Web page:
by Fiona Sass
Memories are so important, they keep our whole lives stored. In talking to elderly village folk, I am beginning to collect these precious stories and hope to keep them alive by sharing them. The first article entitled, “Stories from Espadrille Country” is set between Coustouges and St Laurent de Cerdan, in the Haut Vallespir, and follows the lives of two women, Helen Payrot and Marceline Serre. Future monthly articles will feature our very own sweet shop lady who is a very central player in St Laurent and my mother-in-law who raised a generation of the village as café and restaurant owner with her husband for many years. We will meet numerous wise old folk along the way and be able to glean more about the rich, treasured heritage of our chosen home, the Pyrenees Orientale.
A few years ago, I began taking care of the elderly, in my “hometown”. Having left South Africa at 21 and travelled far and wide since then, “home” is now on a French mountain near the village of Coustouges in the Pyrenees.
In the living memory of the elderly are brothers and fathers going off to war, and the stories of those who never returned.
The family grew forwards, but the old ones never forgot; a father, an uncle, a favourite brother who always took his sister up to the big farms for the dancing in May, hand in hand, happy. In that particular story, there is a gentle stroke of love, as the young woman, Helen Payrot, later married one of the son’s of the farm, and they moved into her village family home. When WW2 came, now as a young mother, she would return each morning to the farm to fetch a litre of milk for the day; a good hour’s trip before work began at 8 am. On his return from the concentration camps, her husband worked the earth and they both worked in the shoe factory.
The old folk lived at home. After five years of living in the camps it was not easy to adapt back to family life. The children had grown and the men and women had to learn again to live together.
In general the men were fit and healthy as they worked the farms in Germany and had enough to eat. There were of course those whose who did not return and there was great sadness for those families.
Helen was a mere lass of 14 when she began making the classic espadrilles famous in the Catalan region. Peasant footwear since at least the 14th century, espadrilles became urban workers’ shoes and then designer footwear and beachside musts alike. Wedge shaped Espadrilles were first popularised by French fashion designer, Yves Saint Laurent. In 1970 the Spanish espadrille manufacturer, Castaner, managed to interpret Saint Laurent’s vision and the wedge espadrilles were an instant hit, influencing fashion even today.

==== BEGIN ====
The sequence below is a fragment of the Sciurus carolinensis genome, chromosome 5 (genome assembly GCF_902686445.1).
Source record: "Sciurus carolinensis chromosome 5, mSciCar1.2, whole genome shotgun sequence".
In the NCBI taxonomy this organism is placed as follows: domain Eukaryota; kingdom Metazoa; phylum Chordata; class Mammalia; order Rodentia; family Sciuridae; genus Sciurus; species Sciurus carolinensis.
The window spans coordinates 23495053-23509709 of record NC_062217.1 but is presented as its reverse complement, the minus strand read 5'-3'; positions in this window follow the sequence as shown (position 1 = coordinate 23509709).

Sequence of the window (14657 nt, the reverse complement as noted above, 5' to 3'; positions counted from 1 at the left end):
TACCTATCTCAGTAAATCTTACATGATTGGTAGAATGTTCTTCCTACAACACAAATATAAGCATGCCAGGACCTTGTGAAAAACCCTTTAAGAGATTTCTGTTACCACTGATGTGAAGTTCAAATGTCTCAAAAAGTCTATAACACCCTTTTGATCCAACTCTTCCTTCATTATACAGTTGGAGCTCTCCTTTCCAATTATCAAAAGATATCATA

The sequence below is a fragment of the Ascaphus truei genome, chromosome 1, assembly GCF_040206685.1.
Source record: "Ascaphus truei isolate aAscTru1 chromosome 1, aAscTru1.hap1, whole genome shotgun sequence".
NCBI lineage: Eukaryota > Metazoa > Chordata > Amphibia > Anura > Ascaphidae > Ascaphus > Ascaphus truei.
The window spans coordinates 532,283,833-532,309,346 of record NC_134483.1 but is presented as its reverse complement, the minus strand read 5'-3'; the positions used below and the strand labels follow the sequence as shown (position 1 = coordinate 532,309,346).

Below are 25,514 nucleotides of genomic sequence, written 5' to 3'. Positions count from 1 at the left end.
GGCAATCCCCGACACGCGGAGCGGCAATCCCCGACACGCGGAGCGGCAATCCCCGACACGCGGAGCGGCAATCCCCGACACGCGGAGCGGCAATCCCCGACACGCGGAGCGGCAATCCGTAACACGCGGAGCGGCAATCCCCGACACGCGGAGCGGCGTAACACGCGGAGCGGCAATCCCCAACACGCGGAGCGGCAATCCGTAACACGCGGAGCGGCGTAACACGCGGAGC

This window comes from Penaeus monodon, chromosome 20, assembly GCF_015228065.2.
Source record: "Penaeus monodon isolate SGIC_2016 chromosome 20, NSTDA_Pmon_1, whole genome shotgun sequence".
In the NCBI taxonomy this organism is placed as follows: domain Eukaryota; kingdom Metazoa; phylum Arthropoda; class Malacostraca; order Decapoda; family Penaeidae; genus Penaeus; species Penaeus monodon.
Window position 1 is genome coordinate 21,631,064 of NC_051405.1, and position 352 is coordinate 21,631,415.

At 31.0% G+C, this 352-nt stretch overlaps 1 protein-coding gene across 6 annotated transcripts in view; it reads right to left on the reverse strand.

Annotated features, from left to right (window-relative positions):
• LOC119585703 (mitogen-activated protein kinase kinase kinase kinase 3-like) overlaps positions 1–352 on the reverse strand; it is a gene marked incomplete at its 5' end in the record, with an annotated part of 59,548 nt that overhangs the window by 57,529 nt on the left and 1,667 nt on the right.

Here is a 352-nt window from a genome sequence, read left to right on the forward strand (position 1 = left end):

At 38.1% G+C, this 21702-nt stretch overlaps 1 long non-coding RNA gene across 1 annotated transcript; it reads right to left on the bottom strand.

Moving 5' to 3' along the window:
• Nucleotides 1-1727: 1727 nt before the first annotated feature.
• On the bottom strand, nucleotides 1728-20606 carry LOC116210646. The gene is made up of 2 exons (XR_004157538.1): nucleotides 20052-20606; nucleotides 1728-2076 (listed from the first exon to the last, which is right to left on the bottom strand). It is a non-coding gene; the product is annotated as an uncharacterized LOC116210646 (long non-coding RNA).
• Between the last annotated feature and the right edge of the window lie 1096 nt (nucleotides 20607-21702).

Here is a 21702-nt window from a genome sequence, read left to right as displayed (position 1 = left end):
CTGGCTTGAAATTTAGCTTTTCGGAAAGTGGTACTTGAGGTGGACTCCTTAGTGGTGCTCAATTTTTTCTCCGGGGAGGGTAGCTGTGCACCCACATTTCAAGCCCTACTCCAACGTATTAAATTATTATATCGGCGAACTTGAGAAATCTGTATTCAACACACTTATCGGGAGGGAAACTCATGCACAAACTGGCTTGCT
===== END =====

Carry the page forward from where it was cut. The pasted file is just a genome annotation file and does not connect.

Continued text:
Helen, with a regular source of income supplemented by homesteading, lived a long and good life with the sun rising over the Mediterranean touching her old stone house early. It’s a view to keep you grateful; worth a lifetime of joy.
She knew my story too. I was another character in her book of village tales and she made me cry. On my first day I realised that we would be friends, despite the fact that she was partly deaf and blind and nearly one hundred years old. The fact that I spoke poor French with a dreadful accent just added to the fun and games. I took her to the window and showed her the direction of my land. Then she could place me.
In another home, the village café of an earlier era, I learned of the power of great love that lasted. How a mother-in-law judged a young woman as “below” her son, and yet the son followed his heart, till the end of his days. Like me, her first baby did not live long, so we can share sadness without shame together. In all the 60 years her child would have lived, she has never forgotten her. Neither of us ever will. Her name is Marceline Serre and everyone who frequented their café said they were “going to the Serre’s”.
Her grandfather had held the café before and after it passed to her mother-in-law. Marceline worked in the café but could not make a living from the café alone and had to take in extra work at home making espadrilles. Her husband, Louis, was a mechanic in St Laurent. Before having children she, like Helen, worked in the factory.